Would you love to write a book?
Imagine seeing your name on the cover. Giving copies of your book to friends. Having your own author page on Amazon. Raking in the royalties.
Eighty percent of Americans dream of becoming an author, yet few actually pick up a pen. The ideas sound better in their head than on paper. And who has the time?
Bradley Charbonneau didn’t have time to write, either, but then something happened to change his life forever.
His father died.
Bradley realized that it was now or never. He only had one life, and it wasn’t going in the direction he’d hoped. If he wanted to become the writer he’d always dreamed of being, he needed to start now.
He began with one small decision.
He would write something every single day.
And since then, he’s written every day for over 2000 days. His daily efforts have resulted in 11 books, with 2 more on the way. Writing every single day gave him the courage to close down his company, move his family to Europe, and become a full-time writer. His latest book Decide is out now.
In this week’s YBTV interview, Bradley shares the power of a daily writing habit.
What You’ll Learn
“I am quite addicted to writing books, and I kind of can’t stop. And now I’m just this machine,” Bradley admits frankly.
Becoming a writing machine didn’t happen overnight. About six years ago, Bradley was put up to a challenge.
A challenge to write every day for 30 days straight.
“Which at that point was super-scary,” Bradley says, “because I was writing zero days in a row.”
But then something magical happened. “I got through 30 days, and I never stopped.”
If you’re someone who’d love to write but can’t seem to find the time, Bradley understands exactly what it’s like to be in your shoes. He’d wanted to be a full-time writer for ages but never had the courage to do anything about it.
He jokes that he was a closeted writer. “I was scared of admitting that I wanted to be a writer partly because I didn’t want to be a failure,” he says. Once you tell people you’re going to do something, they expect you to do it.
The first 30 days weren’t easy.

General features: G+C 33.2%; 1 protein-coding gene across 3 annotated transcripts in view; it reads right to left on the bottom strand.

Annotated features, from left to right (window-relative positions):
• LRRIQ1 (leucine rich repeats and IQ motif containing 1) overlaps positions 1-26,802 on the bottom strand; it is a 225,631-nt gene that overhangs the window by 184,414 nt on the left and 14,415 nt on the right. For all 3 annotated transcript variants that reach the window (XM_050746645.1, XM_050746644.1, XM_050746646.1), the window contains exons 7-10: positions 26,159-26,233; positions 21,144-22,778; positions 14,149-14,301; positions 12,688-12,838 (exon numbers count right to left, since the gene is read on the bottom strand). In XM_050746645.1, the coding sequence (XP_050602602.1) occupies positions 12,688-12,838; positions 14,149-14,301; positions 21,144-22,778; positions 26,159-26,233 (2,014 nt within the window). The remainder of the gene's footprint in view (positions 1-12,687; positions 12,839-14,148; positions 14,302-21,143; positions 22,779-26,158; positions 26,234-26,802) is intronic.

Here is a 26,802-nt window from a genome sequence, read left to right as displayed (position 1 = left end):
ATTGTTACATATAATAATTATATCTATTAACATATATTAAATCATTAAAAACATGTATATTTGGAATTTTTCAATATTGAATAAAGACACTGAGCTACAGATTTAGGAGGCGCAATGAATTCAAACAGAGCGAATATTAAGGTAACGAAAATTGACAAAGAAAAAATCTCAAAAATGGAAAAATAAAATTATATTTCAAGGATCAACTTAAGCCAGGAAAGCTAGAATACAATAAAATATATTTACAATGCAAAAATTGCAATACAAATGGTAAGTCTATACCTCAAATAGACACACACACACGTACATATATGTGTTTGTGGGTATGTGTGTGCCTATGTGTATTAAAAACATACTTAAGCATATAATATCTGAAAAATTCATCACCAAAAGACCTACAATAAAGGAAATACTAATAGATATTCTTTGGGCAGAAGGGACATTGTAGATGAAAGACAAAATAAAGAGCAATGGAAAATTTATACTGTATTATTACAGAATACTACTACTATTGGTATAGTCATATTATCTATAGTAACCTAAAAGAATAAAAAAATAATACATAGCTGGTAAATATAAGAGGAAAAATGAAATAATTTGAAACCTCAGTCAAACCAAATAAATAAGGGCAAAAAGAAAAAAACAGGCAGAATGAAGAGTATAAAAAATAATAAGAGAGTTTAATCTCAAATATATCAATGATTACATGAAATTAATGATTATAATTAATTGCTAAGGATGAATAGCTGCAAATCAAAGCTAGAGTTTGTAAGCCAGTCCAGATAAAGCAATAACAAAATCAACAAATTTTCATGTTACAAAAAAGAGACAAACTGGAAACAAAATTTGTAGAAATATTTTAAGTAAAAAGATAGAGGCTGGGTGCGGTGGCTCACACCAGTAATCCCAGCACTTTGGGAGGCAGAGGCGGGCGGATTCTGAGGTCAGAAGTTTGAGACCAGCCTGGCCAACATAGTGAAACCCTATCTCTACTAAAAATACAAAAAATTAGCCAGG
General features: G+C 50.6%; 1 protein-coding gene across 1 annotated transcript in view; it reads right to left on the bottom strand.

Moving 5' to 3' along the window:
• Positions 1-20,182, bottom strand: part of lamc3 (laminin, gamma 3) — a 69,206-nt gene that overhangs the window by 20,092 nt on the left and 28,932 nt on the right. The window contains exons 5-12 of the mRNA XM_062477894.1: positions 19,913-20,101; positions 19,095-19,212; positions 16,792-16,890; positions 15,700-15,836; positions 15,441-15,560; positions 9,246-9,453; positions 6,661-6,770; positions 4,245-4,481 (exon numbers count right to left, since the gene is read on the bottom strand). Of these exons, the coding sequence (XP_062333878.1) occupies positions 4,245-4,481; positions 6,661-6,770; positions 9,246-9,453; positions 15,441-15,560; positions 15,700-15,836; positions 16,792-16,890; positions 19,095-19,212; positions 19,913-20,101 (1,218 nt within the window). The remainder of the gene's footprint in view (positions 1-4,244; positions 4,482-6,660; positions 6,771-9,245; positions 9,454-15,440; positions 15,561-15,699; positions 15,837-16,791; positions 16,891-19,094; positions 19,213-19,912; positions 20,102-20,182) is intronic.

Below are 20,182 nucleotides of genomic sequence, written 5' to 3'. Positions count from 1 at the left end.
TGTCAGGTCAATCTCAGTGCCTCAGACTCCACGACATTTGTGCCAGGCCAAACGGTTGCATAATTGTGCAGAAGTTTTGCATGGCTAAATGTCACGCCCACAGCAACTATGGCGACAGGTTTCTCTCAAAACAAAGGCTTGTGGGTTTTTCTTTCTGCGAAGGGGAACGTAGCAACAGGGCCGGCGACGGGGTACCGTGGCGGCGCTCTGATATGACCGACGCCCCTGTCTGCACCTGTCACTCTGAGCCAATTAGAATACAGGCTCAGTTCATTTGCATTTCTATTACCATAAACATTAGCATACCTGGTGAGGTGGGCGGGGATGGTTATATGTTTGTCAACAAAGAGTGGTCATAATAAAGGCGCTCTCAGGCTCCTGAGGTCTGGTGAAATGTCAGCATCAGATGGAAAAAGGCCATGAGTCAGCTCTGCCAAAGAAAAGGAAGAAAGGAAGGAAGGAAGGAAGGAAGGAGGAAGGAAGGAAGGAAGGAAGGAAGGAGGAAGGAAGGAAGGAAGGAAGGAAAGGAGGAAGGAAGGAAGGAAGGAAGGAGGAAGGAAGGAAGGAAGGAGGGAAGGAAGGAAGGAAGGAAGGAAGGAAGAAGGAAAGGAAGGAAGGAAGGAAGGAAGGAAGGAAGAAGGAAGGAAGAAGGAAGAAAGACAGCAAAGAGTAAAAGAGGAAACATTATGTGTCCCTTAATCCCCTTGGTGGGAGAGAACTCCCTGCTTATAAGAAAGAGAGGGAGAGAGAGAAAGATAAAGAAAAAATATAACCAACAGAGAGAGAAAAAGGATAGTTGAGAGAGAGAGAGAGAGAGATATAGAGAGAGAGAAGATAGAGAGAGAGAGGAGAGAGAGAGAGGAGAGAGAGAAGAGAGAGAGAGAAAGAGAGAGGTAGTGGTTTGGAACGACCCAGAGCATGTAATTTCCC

“In the beginning, writing used to cost me energy. It was a pain. I had to think about it. I had to worry about it and procrastinate.”
But he found that “writing is a muscle, and you can train it.” The more he wrote, the easier it became.
“What happens after a while is that—just like with running—you get to the point where you don’t feel it anymore, and you’re just cruising. I got to that point, I think, within two weeks or a month.”
What helped him most was deciding to make writing a daily habit. It left him without any wiggle room.
“My day starts usually with writing, and if I don’t write, it’s sort of like I didn’t have breakfast … and I can’t get started without it.”
He’s not worried about whether what he writes is any good.
“My rule per day is to hit publish [on his blog]. And so I want a certain level of quality, but remember, I’m just publishing for myself. I’m not publishing for The New York Times.”
He thinks that fear and perfectionism often hold people back from putting their work out into the world. “They want to get it right,” he says, which is why an author’s first book can take years or even decades to come to fruition.
Here would be my tip. Go force out the WORST book you can possibly write. In fact, … say, ‘I’m gonna write the worst, dumbest, most boring story known to the history of … literature….’ Go write that one, and then you can work on Book #2.”
He’s published everything he’s written over the past 2000+ days, “and that can be pretty scary,” he admits. But each of those posts has the potential to become part of a future book.
He’d written four children’s books before beginning his first “serious” book, Every Single Day. It was a book about the power of a daily routine. “This is what changed my life, this every single day habit,” he says.
I think the decision-making process takes so much out of us, when we’re choosing to do this or choosing to do that, or we can’t figure it out…. It takes so much energy. Whereas [if] you just make the decision, then you already are ahead of the game.”
Today, his writing routine fuels him. He’s completed another book, Decide, about the power of making a clear decision. His next book will be Spark, about working on projects with your kids. And he has another book coming out in January called Create.
“Once I put my mind to it, once I decided that this was going to happen, I [knew I] would succeed,” he says.
Want to start writing? Take Bradley’s free 10-Day Writing Challenge.
Jump to Topics of Interest
03:31 How the decision to write every single day changed his life
04:20 The importance of making a clear decision
05:40 Making time to write
06:48 Setting realistic standards
08:44 Going public as a writer
10:39 The importance of getting something out there, even if it’s not as good as you’d like
12:34 Story about his mother’s neighbor, an artist who’s 104 and still creates every day
14:32 Writing as a source of energy, rather than something that drains you
16:26 Bradley’s book Every Single Day
19:59 Bradley’s upcoming books
Bradley started writing and never stopped. Today he’s the author of 11 books, including Every Single Day and Decide. His writing journey was sparked by the death of his father in 2015, which woke him up to the fact of his own mortality. He realized he wasn’t living the life he thought he was supposed to live, so he decided to do something different. He was going to write every single day. Read more by Bradley.